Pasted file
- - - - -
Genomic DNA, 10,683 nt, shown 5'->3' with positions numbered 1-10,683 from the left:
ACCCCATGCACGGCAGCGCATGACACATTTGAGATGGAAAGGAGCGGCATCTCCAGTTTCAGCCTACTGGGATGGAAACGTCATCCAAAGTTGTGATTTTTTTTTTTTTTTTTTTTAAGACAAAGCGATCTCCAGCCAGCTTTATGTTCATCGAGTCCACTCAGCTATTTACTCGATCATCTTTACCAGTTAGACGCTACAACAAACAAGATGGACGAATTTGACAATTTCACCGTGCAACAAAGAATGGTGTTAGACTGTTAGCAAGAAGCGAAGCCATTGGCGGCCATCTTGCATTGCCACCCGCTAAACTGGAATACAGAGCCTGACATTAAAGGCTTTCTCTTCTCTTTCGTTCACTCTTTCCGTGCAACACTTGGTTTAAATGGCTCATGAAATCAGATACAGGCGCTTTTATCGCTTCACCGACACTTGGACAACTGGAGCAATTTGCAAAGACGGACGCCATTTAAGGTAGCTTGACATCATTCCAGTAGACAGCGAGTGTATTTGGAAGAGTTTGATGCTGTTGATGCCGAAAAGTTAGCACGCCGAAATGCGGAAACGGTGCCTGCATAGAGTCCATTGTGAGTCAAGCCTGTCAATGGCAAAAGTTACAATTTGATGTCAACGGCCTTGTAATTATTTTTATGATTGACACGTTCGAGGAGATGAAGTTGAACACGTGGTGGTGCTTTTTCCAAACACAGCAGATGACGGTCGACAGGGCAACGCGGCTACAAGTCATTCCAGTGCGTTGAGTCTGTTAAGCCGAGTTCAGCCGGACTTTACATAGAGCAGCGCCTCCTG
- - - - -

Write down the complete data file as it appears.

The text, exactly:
Genomic DNA, 10,683 nt, shown 5'->3' with positions numbered 1-10,683 from the left:
ACCCCATGCACGGCAGCGCATGACACATTTGAGATGGAAAGGAGCGGCATCTCCAGTTTCAGCCTACTGGGATGGAAACGTCATCCAAAGTTGTGATTTTTTTTTTTTTTTTTTTTAAGACAAAGCGATCTCCAGCCAGCTTTATGTTCATCGAGTCCACTCAGCTATTTACTCGATCATCTTTACCAGTTAGACGCTACAACAAACAAGATGGACGAATTTGACAATTTCACCGTGCAACAAAGAATGGTGTTAGACTGTTAGCAAGAAGCGAAGCCATTGGCGGCCATCTTGCATTGCCACCCGCTAAACTGGAATACAGAGCCTGACATTAAAGGCTTTCTCTTCTCTTTCGTTCACTCTTTCCGTGCAACACTTGGTTTAAATGGCTCATGAAATCAGATACAGGCGCTTTTATCGCTTCACCGACACTTGGACAACTGGAGCAATTTGCAAAGACGGACGCCATTTAAGGTAGCTTGACATCATTCCAGTAGACAGCGAGTGTATTTGGAAGAGTTTGATGCTGTTGATGCCGAAAAGTTAGCACGCCGAAATGCGGAAACGGTGCCTGCATAGAGTCCATTGTGAGTCAAGCCTGTCAATGGCAAAAGTTACAATTTGATGTCAACGGCCTTGTAATTATTTTTATGATTGACACGTTCGAGGAGATGAAGTTGAACACGTGGTGGTGCTTTTTCCAAACACAGCAGATGACGGTCGACAGGGCAACGCGGCTACAAGTCATTCCAGTGCGTTGAGTCTGTTAAGCCGAGTTCAGCCGGACTTTACATAGAGCAGCGCCTCCTG